North Carolina Sea Grant

July 7, 2023 | Katie Mosher

North Carolina Sea Grant among the collaborators for research on emerging contaminants.

Judy Benson,  Connecticut Sea Grant:
Frank López, North Carolina Sea Grant,

Fish, shellfish, insect, water and sediment samples from urban coastal areas from the Chesapeake Bay to Northern New England will be analyzed for the presence of potentially harmful chemicals in four research projects commissioned by a partnership of the Connecticut, New Hampshire and North Carolina Sea Grant programs.

The awards will fund research in New Haven, Connecticut; Norfolk and Hampton, Virginia; Narragansett Bay, Rhode Island; and Lake Champlain in Vermont and New York that is part of the Contaminants of Emerging Concern (CECs) project begun by the three Sea Grant programs in 2021. National Sea Grant funding supports the CECs project and the research.

“North Carolina Sea Grant is proud to be a key collaborator on emerging contaminants research,” notes Frank López, NC Sea Grant extension director. “These new projects will provide research and outreach tools that we and others along the East Coast will use and/or adapt.”

The four awards, ranging from $150,00 to $113,236 each, will focus on communities with environmental justice concerns and industrial chemical residues posing the highest levels of concern among researchers, health experts and the public. This framework for the research call was informed by a national survey conducted by the CECs project. All four projects include outreach and education to the impacted communities about the results and possible actions to limit exposure, such as advising subsistence fishermen and their families to limit eating the most affected species.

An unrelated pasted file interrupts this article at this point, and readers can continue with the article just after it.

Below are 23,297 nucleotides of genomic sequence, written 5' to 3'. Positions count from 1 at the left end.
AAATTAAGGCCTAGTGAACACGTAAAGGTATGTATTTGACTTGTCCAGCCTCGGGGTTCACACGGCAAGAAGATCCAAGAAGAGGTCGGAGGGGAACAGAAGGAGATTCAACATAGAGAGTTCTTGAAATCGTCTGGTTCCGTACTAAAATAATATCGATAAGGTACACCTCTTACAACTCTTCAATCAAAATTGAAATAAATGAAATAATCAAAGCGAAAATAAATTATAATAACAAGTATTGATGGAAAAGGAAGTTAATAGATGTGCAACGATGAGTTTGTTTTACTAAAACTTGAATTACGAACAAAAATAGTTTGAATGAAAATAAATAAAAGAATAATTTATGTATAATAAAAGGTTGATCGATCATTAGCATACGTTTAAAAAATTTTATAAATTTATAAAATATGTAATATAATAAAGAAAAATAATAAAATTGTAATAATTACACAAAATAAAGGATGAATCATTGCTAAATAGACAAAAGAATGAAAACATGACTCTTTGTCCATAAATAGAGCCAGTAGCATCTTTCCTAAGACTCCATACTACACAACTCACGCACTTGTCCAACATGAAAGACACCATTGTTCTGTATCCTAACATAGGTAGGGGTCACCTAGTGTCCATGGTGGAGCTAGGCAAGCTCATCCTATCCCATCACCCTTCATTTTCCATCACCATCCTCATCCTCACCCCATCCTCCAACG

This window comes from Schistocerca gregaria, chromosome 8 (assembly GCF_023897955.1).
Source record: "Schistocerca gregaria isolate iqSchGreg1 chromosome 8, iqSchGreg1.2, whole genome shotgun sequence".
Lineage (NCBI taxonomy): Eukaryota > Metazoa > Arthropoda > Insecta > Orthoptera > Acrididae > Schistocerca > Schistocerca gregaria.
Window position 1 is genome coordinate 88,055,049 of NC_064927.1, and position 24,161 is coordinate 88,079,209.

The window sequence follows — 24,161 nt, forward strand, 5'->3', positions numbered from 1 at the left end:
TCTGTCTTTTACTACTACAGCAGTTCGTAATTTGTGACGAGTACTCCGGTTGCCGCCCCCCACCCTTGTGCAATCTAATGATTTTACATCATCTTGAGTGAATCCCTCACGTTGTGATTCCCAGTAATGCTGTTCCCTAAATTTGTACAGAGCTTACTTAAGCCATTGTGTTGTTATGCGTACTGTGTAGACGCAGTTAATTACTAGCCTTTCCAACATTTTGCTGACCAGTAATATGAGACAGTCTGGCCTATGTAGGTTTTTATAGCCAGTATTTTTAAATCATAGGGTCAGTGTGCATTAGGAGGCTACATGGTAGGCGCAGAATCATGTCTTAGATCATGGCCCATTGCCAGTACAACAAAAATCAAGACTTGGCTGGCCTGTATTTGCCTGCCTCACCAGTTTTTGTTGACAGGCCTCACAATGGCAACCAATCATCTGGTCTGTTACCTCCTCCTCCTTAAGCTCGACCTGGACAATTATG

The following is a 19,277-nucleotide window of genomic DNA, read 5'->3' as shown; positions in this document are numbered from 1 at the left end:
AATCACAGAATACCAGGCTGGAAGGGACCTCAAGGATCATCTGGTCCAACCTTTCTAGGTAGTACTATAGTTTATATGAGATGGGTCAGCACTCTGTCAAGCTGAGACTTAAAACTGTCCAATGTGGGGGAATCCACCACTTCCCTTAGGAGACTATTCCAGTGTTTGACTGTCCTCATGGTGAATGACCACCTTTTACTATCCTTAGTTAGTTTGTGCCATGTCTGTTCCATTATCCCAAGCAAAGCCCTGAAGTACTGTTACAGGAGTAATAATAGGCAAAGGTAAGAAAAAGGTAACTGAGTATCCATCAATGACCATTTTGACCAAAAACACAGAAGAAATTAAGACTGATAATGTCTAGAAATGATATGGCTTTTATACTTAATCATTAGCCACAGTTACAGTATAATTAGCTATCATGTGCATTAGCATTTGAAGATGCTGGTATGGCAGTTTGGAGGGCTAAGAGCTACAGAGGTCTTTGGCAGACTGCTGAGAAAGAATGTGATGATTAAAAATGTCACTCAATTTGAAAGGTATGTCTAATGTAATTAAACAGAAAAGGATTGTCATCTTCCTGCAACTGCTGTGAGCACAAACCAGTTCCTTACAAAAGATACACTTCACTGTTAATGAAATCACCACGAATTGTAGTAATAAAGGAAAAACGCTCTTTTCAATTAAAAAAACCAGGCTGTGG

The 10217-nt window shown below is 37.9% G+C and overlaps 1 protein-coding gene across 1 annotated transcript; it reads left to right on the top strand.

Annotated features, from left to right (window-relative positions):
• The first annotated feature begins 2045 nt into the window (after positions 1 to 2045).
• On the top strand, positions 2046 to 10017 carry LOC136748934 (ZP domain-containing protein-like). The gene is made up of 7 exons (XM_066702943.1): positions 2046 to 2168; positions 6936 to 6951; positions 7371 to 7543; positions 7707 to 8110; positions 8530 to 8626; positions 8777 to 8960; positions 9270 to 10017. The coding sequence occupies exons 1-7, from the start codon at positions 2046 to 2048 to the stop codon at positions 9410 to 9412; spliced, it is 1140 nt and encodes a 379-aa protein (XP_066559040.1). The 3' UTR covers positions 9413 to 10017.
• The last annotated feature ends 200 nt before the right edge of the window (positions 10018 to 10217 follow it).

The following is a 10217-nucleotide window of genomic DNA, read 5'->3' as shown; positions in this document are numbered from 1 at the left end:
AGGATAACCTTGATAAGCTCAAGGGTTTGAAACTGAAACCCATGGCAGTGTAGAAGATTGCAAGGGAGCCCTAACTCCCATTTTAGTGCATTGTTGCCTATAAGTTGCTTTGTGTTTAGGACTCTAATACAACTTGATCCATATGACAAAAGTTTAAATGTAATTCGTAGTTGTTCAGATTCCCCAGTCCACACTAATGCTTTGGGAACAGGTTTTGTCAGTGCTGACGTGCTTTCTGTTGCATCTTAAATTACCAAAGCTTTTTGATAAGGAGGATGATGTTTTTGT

CECs are a broad category of chemical residues from commonly used household and industrial products increasingly found in coastal and freshwater environments. Research thus far indicates these can be harmful to human and wildlife health, but much more analysis is needed to identify the most dangerous levels, cumulative impacts and the most effective mitigation strategies. While residues of medicines, cleaning products and fertilizers are among the CECs most commonly detected, chemicals known as PFAS (per- and poly-fluoroalkyl substances) have emerged as the most potentially problematic due to their persistence in the environment and tendency to bioaccumulate in fish and other marine animals. Three of the four projects will focus specifically on PFAS.

“Contaminants of Emerging Concern are by definition under-studied and not well regulated,” said Sylvain De Guise, director of Connecticut Sea Grant and principal investigator on the CEC project. “These studies will enhance our understanding of CECs and help protect environmental and human health, which are closely related.”

The four projects are:





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